|Today in Music History
A Daily Look at Music History For Violin Students
A Look at What Happened on Today's Date
Long, Long Ago . . . Or Maybe Just Last Year
|Can You Guess?
Anthony Philip Heinrich looked lightheartedly at the beginnings of his career to come up with his nickname. Contempories called him an American Beethoven, Can You Guess the nickname that Heinrich gave himself?
Look at the Bottom of the Page for the Answer.
|1829 - Mendelssohn, age 20, directed Bach's St. Matthew Passion. First time since Bach's death and sparks interest in Bach's music.
1851 - Premiere of Verdi's Rigoletto, in Venice.
1867 - Premiere of Verdi's Don Carlos.
1886 - Premiere of Tchaikovsky's Manfred Symphony inspired by Byron, in Moscow.
1888 - Premiere of Antonin D'vorak's Symphony No. 2 in Bb (1865), in Prague.
1897 - Henry Dixon Cowell, US composer, was born.
1903 - The Metropolitan Opera staged its first opera composed by a woman, Ethel Smyth's Der Wald (The Forest).
1915 - Premiere of Maurice Ravel's orchestral suite for ballet Ma Mère l'Oye 'Mother Goose.'
1932 - Birth of American composer, violinist and arranger Leroy Jenkins.
1967 - Strawberry Fields Forever, by the Beatles, was released.
1967 - I Think We're Alone Now, by Tommy James, was released.
1999 - Premiere of John Corigliano's A Dylan Thomas Trilogy. National Symphony, Leonard Slatkin conducting.
|Anthony Philip Heinrich
1781 - 1861
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|Anthony Philip Heinrich was born on March 11, 1781 in Bohemia (now the Czech Republic).
After his adoption by a wealthy uncle. He studied both violin and piano in his youth. Upon his uncle's death Heinrich inherited property and a prospering business. The success of the business allowed him to travel and continue to develop his musical talents.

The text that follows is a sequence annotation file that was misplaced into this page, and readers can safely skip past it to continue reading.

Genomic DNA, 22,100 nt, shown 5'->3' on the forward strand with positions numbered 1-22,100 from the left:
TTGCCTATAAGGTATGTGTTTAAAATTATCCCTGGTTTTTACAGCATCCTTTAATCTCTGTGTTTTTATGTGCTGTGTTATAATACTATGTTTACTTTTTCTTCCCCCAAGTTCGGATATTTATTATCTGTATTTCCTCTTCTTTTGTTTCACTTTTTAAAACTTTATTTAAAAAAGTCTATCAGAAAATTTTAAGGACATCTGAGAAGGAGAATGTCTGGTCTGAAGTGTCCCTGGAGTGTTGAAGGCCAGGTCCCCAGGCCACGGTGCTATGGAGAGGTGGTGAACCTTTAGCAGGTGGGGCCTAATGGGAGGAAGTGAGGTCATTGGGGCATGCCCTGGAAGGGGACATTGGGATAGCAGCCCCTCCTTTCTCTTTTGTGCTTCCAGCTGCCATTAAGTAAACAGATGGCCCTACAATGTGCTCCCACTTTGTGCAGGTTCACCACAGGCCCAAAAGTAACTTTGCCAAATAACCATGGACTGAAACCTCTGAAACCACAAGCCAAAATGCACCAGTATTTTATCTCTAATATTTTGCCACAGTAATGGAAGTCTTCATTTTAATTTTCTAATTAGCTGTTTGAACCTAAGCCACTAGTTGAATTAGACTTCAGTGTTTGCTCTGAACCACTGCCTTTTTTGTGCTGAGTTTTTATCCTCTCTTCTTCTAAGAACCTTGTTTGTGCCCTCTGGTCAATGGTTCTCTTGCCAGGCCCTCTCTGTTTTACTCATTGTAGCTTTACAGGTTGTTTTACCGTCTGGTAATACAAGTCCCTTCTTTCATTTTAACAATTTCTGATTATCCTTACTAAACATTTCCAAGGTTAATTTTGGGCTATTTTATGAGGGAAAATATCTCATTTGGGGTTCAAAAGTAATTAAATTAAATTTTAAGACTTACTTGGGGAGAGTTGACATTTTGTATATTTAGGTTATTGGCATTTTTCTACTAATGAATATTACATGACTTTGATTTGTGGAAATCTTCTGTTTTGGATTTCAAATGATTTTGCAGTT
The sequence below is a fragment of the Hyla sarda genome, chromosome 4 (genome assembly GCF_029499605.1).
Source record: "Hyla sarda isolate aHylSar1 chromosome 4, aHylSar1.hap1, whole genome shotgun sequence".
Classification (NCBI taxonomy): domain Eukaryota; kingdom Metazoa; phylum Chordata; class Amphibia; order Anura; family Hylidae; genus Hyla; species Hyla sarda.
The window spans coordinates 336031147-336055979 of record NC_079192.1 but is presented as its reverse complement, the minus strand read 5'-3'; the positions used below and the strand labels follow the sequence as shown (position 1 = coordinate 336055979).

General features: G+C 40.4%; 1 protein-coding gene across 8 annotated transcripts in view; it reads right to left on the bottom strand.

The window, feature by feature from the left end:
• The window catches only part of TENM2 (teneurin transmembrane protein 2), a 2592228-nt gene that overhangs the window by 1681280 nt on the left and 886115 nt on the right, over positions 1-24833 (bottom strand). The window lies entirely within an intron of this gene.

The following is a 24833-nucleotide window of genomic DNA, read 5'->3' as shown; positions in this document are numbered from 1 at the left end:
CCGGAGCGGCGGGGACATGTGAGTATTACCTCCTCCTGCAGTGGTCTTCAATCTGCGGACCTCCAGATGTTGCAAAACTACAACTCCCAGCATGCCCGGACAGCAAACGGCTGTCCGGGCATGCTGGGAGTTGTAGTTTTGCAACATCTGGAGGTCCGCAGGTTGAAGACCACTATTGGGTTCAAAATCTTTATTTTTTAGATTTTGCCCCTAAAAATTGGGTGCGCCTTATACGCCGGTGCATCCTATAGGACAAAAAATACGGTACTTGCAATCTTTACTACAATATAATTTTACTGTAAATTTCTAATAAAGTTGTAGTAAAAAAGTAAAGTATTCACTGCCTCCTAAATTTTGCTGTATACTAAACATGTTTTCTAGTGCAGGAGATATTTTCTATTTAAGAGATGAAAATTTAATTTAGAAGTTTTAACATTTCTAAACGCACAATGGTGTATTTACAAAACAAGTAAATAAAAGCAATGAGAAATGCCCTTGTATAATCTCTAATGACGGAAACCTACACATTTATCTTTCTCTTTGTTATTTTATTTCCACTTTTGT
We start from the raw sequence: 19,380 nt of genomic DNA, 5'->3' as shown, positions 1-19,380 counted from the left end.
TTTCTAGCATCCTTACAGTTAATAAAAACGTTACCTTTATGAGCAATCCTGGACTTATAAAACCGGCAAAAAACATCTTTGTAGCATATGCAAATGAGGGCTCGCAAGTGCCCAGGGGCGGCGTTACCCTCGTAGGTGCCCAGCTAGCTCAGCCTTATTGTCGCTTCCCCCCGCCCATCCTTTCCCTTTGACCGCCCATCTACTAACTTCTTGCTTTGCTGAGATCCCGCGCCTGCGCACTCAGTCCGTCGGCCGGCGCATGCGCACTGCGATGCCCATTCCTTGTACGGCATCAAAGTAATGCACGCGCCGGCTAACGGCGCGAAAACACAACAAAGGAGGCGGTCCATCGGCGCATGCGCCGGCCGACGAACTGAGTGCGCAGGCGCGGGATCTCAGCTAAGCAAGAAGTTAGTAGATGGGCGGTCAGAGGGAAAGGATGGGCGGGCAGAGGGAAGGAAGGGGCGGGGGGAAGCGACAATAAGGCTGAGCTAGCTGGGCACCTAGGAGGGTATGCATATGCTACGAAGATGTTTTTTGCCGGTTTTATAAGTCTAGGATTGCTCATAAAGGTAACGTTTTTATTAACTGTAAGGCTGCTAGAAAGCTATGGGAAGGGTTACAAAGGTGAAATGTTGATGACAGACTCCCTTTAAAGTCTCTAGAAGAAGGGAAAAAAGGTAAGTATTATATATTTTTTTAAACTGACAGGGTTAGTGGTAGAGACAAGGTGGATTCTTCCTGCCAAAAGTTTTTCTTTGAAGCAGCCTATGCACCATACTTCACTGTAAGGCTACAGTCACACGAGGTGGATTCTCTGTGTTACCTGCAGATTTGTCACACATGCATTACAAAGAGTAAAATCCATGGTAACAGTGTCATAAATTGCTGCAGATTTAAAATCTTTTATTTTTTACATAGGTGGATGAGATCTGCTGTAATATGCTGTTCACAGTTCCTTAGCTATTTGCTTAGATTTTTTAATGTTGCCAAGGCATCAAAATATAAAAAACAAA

|I Was Hoping
For A Fiddle
|The Ornithological Combat of Kings
by Anthony Philip Heinrich
|Life seemed good, but misfortune soon followed. As a result of the Napoleonic Wars Heinrich lost his business and emigrated to the United States some time between 1805 and 1810 to establish another business. Unfortunately, it seems that business failed as well. Having become a skilled amateur musician, he decided to become a professional.|
|Did You Guess?
Heinrich called himself America's "loghouse composer."
Did You See the Color Clues?
|But when his wife died, and the conducting job was downsized, he decided to spend time alone, and lived for a year in an abandoned slave cabin near Bardstown, Kentucky.
Heinrich had made the 700-mile journey through the wilderness of Pennsylvania, along the Ohio River and into Kentucky on foot. That experience, combined with his time in the cabin formed the inspiration for the next period of his life.
Heinrich began composing around 1818, and his first work published was a collection of songs, anthems and instrumental music that he called The Dawning of Music in Kentucky: Pleasures of Harmony in the Solitudes of Nature.
Many of Heinrich's works which followed bore such descriptive titles, and indicated the strong influence of nature on his works. Other pieces that he wrote during his life had titles such as The Columbiad, or Migration of American Wild Passenger Pigeons; The Ornithological Combat of Kings, or the Condor of the Andes; The Minstrelsy of Nature in the Wilds of North America; and The Wild Wood Spirits' Chant. His work entitled The Treaty of William Penn was a concerto grosso, which was quite uncommon among American composers at the time.
As his reputation grew, Heinrich travelled back to Europe several times. Besides playing violin with several orchestras he studied theory and composition. He even entered a composition competition in Vienna (he lost to Franz Lachner). He returned to New York and was influential in the founding if the New York Philharmonic Society in 1842. He was so popular that he was known as "Papa Heinrich."
Heinrich spent the remainder of his career in Boston and New York. He composed many pieces, and became known as "The American Beethoven." Many of his works took the form of a theme and variations rather than the development of a theme throughout the piece. He preferred writing for large orchestras, which were not common in the United States at the time. He made several tours of Europe, and he even had a personal audience with President John Tyler.
But the lack of performances of his works caused him to remain in poverty for a large part of his life. Heinrich died in New York City on May 3, 1861.
|Heinrich married, and moved to Kentucky, where he is credited with being the first person to conduct a Beethoven symphony in the United States. (Either Symphony No. 1 or No. 3, in Lexington, KY in 1817.)|
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